I’ve been baking the bread at home for about 10 years using a bread machine and the typical ingredients of butter, sugar, water, flour, dried yeast and salt. However I’ve now started making sour dough bread whose ingredients are just flour and water. The sour dough process involves making a starter over several days that catches wild yeast from the atmosphere. This can take a week or so but once made only needs feeding once a week if kept in the fridge. The resulting bread can be very dense and feels as though it would be very dry to eat but it isn’t. I do add a half teasponn of salt to improve the flavour but it makes the best toast ever and if used for sandwiches can be sliced thin and does not pull apart when buttered.

    It is likely that those artisan breads that took over night to rise, may have been sour dough types as I have to leave the dough to rise for 5 to 6 hours. I still use a bread machine to kneed the ingredients but then turn the machine of till risen enough and bake for 1 hour. I believe it was only the adding of brewers yeast to make commercial loaves at the start of the 20th century that began all the intolerances now assoiated with bread. Until then nearly every village would have had it own baker probably making sour dough breads.

    My wife says her slim lunchtime sandwiches no longer make her feel bloated and I feel more awake. It may be the sour dough starter has in fact begun to digest the wheat so its a bit like a sprouted grain.

  13. Julie Craker 4 May 2010 at 12:11 am #

    It seems to be the standard fare for children to have grains in some form all day long. Our four year old granddaughter has grains only as a “fun food”. As I see children sick and cranky with white flour products in their mouths, I have to bite my tongue but do periodically make comments, to no avail. However, I see some very serious issues involving children’s development that I don’t believe are my imagination. One I have noticed is children who have eaten a high grain diet seem to have less muscle and more fatty tissue. I just have to mention the painful constipation I have known children and adults to be hospitalized for. I knew they would laugh at me if I told them it was their diet to blame. If our little darling’s poop is hard, I advise Mom to make sure she gets greens and salad. Voila! Perfect soft bowel movement. I see children and teenagers, not too mention adults, who do not look as healthy as when I was growing up. In fact they look very unhealthy and from the amount of meds and doctors’ visits that are needed, it must be so. Then there is the behavioral aspect of a high grain diet that causes so much more damage than is commonly realized. An excellent book on this is written by a parole officer, Barbara Reed Stitt, called ” Food and Behaviorl”. I realize that it is is more than just grains that are an issue in the health of children, and I could go on and on, but it is a starting point and I feel very deeply that we have no right to compromise the health of our children with our refusal to educate ourselves as to what humans should eat for optimal health and performance. Thank you Dr. Briffa for educating us and giving us a place to air our opinions.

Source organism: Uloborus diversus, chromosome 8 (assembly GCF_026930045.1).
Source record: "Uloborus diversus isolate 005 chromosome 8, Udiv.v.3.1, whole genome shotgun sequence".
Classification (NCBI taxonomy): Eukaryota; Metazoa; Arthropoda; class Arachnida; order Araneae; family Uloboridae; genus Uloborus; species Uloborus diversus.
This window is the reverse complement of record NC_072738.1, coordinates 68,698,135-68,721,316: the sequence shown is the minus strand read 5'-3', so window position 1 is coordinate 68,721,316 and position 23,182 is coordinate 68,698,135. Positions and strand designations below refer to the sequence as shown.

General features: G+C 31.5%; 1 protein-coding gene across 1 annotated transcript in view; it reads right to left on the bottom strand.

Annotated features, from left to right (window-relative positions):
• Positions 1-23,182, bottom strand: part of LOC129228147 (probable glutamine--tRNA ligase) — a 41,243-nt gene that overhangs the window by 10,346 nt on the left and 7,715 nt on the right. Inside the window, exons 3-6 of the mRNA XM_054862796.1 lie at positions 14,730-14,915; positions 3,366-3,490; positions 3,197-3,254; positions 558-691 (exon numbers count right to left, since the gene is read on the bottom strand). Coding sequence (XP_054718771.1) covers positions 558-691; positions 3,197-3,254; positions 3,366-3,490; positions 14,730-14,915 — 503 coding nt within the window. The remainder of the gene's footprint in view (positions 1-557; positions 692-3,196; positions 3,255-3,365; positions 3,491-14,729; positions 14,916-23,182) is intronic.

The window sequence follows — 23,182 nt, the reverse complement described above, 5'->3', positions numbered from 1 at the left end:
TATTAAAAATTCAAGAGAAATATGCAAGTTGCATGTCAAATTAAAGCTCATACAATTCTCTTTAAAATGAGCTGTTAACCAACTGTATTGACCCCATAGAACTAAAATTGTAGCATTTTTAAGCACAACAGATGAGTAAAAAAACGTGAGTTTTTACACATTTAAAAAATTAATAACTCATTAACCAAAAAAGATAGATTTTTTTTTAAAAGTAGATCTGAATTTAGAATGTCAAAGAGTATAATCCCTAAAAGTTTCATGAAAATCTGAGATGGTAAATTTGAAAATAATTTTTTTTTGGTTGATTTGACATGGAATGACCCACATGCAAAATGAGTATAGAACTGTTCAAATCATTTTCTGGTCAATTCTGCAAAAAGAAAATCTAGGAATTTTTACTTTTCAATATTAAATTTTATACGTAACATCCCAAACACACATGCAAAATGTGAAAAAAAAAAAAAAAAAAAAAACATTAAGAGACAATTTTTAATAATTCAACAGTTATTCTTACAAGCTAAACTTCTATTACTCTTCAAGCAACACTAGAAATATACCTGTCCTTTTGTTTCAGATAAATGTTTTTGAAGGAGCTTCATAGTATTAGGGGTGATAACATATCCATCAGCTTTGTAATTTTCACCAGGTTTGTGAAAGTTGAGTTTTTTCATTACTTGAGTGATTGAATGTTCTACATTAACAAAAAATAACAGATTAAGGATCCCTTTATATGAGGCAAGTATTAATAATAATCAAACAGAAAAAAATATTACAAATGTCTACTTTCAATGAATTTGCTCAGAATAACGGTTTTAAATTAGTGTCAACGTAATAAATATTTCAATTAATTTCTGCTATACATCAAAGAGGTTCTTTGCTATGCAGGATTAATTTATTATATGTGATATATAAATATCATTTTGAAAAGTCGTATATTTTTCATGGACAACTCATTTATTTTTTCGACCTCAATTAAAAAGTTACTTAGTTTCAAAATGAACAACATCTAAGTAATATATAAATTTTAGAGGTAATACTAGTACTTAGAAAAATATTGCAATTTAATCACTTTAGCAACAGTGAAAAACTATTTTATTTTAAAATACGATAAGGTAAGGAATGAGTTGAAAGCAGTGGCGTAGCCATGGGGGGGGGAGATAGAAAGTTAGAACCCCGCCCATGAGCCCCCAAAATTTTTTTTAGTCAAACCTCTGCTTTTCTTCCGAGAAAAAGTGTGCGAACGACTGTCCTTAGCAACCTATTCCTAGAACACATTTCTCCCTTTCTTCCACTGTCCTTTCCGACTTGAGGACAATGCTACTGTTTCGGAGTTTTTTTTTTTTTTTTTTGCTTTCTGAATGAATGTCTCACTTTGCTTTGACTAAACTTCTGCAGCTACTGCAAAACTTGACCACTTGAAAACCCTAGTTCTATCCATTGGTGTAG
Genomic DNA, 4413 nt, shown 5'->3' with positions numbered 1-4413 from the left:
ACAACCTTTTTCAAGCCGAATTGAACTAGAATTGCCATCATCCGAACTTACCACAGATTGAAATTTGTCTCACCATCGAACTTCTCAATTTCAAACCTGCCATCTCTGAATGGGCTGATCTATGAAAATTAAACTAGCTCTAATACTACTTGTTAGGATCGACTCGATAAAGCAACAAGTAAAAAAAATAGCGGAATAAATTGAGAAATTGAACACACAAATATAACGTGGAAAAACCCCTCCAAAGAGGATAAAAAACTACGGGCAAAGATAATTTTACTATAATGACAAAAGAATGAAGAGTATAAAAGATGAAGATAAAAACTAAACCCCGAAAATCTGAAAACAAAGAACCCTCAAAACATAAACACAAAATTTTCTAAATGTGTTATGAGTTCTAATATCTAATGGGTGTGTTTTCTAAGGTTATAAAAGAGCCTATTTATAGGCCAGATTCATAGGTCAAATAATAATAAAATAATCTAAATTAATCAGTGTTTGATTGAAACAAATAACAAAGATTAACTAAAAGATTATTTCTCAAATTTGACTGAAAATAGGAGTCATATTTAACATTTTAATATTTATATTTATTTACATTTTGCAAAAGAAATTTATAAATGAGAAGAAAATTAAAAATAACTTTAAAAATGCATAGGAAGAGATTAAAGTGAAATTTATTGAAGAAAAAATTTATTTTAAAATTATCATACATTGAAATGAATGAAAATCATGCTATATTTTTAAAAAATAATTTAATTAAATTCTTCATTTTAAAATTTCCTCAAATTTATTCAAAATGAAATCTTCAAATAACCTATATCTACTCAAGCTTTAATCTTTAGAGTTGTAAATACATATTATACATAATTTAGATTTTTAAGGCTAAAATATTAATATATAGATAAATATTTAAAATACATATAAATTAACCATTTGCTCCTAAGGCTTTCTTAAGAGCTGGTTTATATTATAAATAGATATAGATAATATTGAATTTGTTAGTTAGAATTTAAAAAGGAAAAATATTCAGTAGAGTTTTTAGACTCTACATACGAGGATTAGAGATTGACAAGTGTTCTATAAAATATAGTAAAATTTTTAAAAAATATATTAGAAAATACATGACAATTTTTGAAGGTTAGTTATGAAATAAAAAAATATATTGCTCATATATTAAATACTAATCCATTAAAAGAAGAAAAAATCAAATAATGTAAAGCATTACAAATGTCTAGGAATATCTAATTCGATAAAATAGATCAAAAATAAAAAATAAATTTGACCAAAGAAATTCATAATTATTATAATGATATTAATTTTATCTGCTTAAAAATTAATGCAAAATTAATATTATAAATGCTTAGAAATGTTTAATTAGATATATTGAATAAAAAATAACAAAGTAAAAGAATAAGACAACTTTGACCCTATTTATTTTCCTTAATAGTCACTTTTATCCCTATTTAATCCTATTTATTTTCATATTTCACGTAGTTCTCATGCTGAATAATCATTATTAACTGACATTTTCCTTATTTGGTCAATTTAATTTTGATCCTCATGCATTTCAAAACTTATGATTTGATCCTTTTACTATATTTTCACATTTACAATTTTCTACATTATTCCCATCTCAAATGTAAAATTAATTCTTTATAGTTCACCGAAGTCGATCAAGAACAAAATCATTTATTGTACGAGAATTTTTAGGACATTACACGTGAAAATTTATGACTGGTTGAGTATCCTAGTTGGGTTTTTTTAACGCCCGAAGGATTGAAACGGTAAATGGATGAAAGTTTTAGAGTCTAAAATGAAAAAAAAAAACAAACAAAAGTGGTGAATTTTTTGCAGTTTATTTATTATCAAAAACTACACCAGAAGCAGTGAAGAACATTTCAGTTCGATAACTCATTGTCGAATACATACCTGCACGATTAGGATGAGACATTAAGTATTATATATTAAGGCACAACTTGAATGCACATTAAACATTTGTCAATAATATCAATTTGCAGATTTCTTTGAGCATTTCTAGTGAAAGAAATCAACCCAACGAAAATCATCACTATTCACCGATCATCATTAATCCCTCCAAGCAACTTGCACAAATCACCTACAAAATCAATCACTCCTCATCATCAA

14. Xenia 4 May 2010 at 12:18 pm #


    spelt does contain some amount of gluten but significantly less than wheat. A great replacement – if bread must be eaten at all – is buckwheat bread. (Buckwheat is not a grain, it is a relative of rhubarb in fact, and its “grains” are not seeds, they are fruit. It is also quite tasty when prepared as rice.) But if commercially baked, you will unfortunately find that some wheat flour is always added because it is gluten that sort of “holds” the bread together.

    It is best to make buckwheat bread by yourself. Here in Europe we like to add walnuts to the buckwheat dough.


    if you miss bread/toast, you could try (apart from the above mentioned buckwheat bread) the following bread replacement (you can ditch the onion if you don’t like it but it is very good for you due to its high content of the bioflavonoid quercetin): mix equal amounts (let’s say 1 cup of each) freshly ground organic sunflower seeds and flaxseed. Add some virgin, cold pressed olive oil and for taste (0,5 cup or more), around 6-8 tbsp organic soy sauce (I am very much against soy and never eat it because it is mostly GM now, also it is one of the worst foods for anybody’s health, almost worst than sugar and gluten combined … but if it is organic and fermented and if the sauce does not contain sugar, artificial colorants and stuff like that, it is OK to assault your body with it every once in a while).

    If you don’t want soy sauce, add some Himalayan salt, dissolved in water. Mix well and adjust oil and soy sauce/salty water to make an appropriately sticky “dough”. Optionally, add 3/4 cup of thinly sliced onions and add into the mix. Spread on fruit dryer trays (on foil), about 1 cm thick or less, or dry in an over, at low temperature (below 40 °C, to prevent destroying the enzymes), for about 48 hours. For best results, turn the slices after first 24 hours. It may sound complicated but it is the best braed replacement I have ever found. And practice does make it easier.

    You can dry it a little bit longer, to achieve the crunchiness of the crackers. Hope you enjoy it!

  15. Denis Dillon 9 May 2010 at 5:55 pm #

    I eat organic rye sourdough. My energy levels in the afternoon have soared & I can even tolerate wheat bread occasionally (once a week).